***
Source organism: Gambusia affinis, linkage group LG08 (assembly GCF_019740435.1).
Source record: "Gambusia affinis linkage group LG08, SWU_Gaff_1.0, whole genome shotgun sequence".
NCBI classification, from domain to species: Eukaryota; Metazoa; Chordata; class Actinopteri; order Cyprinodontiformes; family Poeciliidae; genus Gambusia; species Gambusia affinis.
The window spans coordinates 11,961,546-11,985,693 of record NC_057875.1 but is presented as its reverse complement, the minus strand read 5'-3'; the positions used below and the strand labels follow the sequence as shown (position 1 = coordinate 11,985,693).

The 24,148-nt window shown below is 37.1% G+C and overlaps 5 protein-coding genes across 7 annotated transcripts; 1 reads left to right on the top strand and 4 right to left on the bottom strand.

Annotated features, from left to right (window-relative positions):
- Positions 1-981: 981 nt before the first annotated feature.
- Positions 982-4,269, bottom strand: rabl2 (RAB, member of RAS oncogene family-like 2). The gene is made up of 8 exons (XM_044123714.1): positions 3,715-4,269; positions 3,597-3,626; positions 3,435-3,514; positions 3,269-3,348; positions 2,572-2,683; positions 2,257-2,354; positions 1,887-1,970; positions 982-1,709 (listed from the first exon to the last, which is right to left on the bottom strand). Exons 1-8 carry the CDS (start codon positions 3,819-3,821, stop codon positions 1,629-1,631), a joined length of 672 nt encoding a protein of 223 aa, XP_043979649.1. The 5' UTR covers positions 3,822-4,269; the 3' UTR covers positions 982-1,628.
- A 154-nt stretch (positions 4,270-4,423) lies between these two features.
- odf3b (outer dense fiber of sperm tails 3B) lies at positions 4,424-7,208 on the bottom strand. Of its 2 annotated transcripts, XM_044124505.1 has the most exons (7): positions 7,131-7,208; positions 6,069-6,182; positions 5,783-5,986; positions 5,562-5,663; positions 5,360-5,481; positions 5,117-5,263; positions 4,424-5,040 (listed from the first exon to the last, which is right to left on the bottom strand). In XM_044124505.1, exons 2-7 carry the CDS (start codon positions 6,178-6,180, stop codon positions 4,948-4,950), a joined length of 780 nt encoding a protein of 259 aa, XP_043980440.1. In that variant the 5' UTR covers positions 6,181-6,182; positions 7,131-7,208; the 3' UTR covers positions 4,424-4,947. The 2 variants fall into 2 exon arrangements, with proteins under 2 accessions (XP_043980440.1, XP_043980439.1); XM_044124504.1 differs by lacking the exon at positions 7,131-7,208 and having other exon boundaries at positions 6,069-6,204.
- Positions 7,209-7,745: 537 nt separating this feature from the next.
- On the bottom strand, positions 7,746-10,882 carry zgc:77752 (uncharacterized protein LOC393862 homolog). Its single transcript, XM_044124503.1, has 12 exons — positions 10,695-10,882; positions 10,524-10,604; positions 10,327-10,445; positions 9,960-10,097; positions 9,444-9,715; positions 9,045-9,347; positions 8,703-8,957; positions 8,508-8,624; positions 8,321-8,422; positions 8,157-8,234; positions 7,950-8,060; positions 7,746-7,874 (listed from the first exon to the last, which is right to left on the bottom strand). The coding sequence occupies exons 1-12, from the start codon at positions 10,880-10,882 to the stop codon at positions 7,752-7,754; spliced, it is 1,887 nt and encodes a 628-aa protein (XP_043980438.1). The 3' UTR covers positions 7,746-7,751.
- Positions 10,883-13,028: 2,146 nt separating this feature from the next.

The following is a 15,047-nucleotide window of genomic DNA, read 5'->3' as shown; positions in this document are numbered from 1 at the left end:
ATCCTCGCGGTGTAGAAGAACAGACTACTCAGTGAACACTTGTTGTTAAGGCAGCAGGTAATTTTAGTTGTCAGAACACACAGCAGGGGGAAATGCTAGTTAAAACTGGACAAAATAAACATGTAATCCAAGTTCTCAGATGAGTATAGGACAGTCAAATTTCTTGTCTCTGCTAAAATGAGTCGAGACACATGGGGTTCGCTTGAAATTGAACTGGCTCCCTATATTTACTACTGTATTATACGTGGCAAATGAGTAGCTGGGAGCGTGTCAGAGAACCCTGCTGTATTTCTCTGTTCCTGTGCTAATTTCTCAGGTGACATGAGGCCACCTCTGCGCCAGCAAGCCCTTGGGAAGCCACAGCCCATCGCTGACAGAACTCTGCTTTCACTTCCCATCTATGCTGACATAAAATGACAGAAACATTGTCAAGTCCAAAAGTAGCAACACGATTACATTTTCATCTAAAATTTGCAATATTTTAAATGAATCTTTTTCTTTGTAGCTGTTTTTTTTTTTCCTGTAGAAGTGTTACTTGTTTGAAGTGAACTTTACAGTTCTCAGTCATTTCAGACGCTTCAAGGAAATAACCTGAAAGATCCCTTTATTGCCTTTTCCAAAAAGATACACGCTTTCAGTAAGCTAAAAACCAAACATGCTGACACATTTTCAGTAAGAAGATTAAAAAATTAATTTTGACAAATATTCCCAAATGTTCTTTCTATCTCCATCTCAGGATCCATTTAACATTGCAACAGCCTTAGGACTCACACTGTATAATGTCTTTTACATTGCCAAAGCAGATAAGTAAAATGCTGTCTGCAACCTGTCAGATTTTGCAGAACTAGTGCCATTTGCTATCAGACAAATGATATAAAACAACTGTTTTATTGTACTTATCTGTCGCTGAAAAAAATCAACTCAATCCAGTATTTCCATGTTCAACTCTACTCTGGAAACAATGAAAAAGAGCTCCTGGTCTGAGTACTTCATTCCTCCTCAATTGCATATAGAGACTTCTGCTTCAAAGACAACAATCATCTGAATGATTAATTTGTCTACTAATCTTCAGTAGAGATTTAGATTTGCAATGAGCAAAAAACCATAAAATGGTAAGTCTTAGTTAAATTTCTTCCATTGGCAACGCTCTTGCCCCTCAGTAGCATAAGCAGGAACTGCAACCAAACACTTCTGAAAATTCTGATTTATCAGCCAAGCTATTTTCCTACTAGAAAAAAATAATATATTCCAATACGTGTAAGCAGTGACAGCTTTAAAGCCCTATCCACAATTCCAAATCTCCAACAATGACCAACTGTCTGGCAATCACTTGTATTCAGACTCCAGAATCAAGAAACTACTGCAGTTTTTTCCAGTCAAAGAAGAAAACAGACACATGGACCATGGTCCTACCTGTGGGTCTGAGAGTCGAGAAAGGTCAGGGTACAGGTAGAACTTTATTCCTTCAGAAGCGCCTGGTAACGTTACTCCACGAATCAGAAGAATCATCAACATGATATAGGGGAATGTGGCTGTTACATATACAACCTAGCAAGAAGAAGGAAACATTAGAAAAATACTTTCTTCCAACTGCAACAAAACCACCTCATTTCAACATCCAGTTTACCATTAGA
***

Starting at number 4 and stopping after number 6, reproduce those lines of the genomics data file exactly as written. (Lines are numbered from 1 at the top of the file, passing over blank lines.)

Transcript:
The window spans coordinates 11,961,546-11,985,693 of record NC_057875.1 but is presented as its reverse complement, the minus strand read 5'-3'; the positions used below and the strand labels follow the sequence as shown (position 1 = coordinate 11,985,693).

The 24,148-nt window shown below is 37.1% G+C and overlaps 5 protein-coding genes across 7 annotated transcripts; 1 reads left to right on the top strand and 4 right to left on the bottom strand.

Annotated features, from left to right (window-relative positions):